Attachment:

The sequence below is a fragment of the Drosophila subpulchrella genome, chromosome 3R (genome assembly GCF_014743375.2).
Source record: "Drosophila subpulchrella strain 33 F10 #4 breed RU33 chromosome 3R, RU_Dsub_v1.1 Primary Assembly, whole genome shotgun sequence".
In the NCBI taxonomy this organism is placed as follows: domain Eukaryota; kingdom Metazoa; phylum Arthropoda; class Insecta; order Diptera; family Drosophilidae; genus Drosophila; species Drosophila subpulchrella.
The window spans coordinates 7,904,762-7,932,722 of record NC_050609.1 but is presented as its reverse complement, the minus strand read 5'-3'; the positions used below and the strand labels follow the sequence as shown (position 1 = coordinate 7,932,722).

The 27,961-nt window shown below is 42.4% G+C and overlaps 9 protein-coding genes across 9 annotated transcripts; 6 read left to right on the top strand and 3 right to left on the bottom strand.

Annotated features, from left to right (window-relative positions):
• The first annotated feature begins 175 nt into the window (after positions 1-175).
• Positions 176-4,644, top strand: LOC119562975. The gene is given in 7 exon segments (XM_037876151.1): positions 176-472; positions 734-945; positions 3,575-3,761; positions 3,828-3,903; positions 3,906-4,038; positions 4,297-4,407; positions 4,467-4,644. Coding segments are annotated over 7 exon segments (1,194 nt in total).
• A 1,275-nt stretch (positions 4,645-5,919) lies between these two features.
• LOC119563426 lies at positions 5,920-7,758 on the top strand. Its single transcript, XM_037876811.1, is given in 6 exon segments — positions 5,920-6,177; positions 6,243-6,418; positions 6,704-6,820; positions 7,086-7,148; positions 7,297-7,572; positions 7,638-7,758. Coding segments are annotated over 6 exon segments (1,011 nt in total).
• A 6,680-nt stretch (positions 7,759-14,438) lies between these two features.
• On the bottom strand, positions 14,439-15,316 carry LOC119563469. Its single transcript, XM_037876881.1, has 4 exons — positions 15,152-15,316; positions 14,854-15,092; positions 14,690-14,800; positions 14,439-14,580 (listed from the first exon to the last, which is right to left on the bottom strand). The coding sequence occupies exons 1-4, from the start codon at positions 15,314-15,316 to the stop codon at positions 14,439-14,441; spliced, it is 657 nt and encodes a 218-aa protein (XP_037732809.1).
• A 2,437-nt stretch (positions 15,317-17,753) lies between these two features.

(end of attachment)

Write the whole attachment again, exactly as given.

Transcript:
The sequence below is a fragment of the Drosophila subpulchrella genome, chromosome 3R (genome assembly GCF_014743375.2).
Source record: "Drosophila subpulchrella strain 33 F10 #4 breed RU33 chromosome 3R, RU_Dsub_v1.1 Primary Assembly, whole genome shotgun sequence".
In the NCBI taxonomy this organism is placed as follows: domain Eukaryota; kingdom Metazoa; phylum Arthropoda; class Insecta; order Diptera; family Drosophilidae; genus Drosophila; species Drosophila subpulchrella.
The window spans coordinates 7,904,762-7,932,722 of record NC_050609.1 but is presented as its reverse complement, the minus strand read 5'-3'; the positions used below and the strand labels follow the sequence as shown (position 1 = coordinate 7,932,722).

The 27,961-nt window shown below is 42.4% G+C and overlaps 9 protein-coding genes across 9 annotated transcripts; 6 read left to right on the top strand and 3 right to left on the bottom strand.

Annotated features, from left to right (window-relative positions):
• The first annotated feature begins 175 nt into the window (after positions 1-175).
• Positions 176-4,644, top strand: LOC119562975. The gene is given in 7 exon segments (XM_037876151.1): positions 176-472; positions 734-945; positions 3,575-3,761; positions 3,828-3,903; positions 3,906-4,038; positions 4,297-4,407; positions 4,467-4,644. Coding segments are annotated over 7 exon segments (1,194 nt in total).
• A 1,275-nt stretch (positions 4,645-5,919) lies between these two features.
• LOC119563426 lies at positions 5,920-7,758 on the top strand. Its single transcript, XM_037876811.1, is given in 6 exon segments — positions 5,920-6,177; positions 6,243-6,418; positions 6,704-6,820; positions 7,086-7,148; positions 7,297-7,572; positions 7,638-7,758. Coding segments are annotated over 6 exon segments (1,011 nt in total).
• A 6,680-nt stretch (positions 7,759-14,438) lies between these two features.
• On the bottom strand, positions 14,439-15,316 carry LOC119563469. Its single transcript, XM_037876881.1, has 4 exons — positions 15,152-15,316; positions 14,854-15,092; positions 14,690-14,800; positions 14,439-14,580 (listed from the first exon to the last, which is right to left on the bottom strand). The coding sequence occupies exons 1-4, from the start codon at positions 15,314-15,316 to the stop codon at positions 14,439-14,441; spliced, it is 657 nt and encodes a 218-aa protein (XP_037732809.1).
• A 2,437-nt stretch (positions 15,317-17,753) lies between these two features.